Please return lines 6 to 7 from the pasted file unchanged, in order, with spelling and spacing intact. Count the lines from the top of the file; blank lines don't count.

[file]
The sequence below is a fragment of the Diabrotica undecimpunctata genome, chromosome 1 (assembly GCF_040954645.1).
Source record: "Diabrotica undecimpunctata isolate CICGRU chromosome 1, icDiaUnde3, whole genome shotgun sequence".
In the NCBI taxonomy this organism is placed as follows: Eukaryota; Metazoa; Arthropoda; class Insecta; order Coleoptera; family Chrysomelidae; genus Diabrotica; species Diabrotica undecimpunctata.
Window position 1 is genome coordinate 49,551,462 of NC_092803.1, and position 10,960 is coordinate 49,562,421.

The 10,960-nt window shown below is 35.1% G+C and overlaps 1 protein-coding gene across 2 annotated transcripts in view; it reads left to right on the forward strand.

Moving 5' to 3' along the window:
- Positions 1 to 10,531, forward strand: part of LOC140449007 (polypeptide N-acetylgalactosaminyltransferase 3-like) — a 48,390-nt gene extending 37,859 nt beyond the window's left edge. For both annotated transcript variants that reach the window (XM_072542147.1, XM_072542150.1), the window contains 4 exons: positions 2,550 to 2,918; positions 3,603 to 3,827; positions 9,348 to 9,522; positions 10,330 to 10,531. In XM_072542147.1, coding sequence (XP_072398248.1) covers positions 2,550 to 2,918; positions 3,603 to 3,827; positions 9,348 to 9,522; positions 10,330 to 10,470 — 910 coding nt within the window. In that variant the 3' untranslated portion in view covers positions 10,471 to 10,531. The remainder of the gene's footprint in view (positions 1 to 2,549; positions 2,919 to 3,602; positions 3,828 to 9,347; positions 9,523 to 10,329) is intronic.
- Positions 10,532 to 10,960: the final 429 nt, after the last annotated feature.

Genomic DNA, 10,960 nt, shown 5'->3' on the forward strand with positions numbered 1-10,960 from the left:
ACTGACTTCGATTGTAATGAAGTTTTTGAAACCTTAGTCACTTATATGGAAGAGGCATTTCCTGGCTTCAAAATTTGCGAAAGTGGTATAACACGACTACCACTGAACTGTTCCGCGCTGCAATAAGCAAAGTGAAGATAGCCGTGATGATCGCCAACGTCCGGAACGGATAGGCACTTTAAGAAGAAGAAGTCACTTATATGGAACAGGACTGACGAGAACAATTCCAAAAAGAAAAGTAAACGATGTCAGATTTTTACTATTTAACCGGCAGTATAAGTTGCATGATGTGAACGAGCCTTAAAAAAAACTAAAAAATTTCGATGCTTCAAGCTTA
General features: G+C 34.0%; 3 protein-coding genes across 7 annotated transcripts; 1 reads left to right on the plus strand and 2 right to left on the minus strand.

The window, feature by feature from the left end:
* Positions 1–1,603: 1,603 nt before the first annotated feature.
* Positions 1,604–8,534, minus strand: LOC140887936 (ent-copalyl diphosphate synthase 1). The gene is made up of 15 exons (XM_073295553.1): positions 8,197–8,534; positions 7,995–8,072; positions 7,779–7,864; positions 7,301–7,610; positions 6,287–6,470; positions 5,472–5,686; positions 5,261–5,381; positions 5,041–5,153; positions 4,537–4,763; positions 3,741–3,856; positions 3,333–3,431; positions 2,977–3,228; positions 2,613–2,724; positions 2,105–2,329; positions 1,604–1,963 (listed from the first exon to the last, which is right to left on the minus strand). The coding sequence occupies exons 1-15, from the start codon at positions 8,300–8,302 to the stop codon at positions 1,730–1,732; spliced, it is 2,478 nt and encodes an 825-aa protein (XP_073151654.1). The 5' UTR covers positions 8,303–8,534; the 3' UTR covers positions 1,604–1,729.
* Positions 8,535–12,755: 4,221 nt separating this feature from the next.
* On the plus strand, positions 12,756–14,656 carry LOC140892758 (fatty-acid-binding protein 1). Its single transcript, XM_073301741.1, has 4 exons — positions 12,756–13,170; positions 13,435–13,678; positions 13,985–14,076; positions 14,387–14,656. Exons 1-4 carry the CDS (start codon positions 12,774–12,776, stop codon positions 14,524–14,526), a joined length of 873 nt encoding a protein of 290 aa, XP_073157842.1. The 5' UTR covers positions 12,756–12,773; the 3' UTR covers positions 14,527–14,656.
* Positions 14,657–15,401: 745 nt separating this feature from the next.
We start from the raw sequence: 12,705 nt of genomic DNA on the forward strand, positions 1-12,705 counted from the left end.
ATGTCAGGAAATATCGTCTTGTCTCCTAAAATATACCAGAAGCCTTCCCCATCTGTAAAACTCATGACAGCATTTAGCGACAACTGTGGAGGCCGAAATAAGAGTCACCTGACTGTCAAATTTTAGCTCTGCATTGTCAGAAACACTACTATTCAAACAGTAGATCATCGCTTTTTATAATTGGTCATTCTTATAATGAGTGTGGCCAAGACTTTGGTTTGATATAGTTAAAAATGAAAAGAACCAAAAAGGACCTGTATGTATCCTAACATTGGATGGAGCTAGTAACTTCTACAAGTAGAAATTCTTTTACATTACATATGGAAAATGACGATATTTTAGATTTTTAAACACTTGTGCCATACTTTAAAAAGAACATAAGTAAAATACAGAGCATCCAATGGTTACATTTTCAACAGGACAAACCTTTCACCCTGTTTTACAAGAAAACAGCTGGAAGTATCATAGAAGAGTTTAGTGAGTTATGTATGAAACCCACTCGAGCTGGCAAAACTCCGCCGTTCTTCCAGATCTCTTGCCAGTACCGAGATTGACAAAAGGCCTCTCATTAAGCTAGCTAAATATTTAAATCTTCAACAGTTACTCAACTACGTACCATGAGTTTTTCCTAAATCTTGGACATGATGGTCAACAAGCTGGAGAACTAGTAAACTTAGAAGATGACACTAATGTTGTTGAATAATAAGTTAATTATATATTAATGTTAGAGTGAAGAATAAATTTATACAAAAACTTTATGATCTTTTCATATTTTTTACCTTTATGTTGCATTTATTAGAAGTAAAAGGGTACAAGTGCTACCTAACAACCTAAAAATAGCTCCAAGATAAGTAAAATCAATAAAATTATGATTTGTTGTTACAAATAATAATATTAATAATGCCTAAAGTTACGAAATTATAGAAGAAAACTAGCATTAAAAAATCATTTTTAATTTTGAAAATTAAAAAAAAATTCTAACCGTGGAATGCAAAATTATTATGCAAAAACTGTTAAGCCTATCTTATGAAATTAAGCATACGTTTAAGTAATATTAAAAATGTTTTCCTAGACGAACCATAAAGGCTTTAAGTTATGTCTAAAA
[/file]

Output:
Moving 5' to 3' along the window:
- Positions 1 to 10,531, forward strand: part of LOC140449007 (polypeptide N-acetylgalactosaminyltransferase 3-like) — a 48,390-nt gene extending 37,859 nt beyond the window's left edge. For both annotated transcript variants that reach the window (XM_072542147.1, XM_072542150.1), the window contains 4 exons: positions 2,550 to 2,918; positions 3,603 to 3,827; positions 9,348 to 9,522; positions 10,330 to 10,531. In XM_072542147.1, coding sequence (XP_072398248.1) covers positions 2,550 to 2,918; positions 3,603 to 3,827; positions 9,348 to 9,522; positions 10,330 to 10,470 — 910 coding nt within the window. In that variant the 3' untranslated portion in view covers positions 10,471 to 10,531. The remainder of the gene's footprint in view (positions 1 to 2,549; positions 2,919 to 3,602; positions 3,828 to 9,347; positions 9,523 to 10,329) is intronic.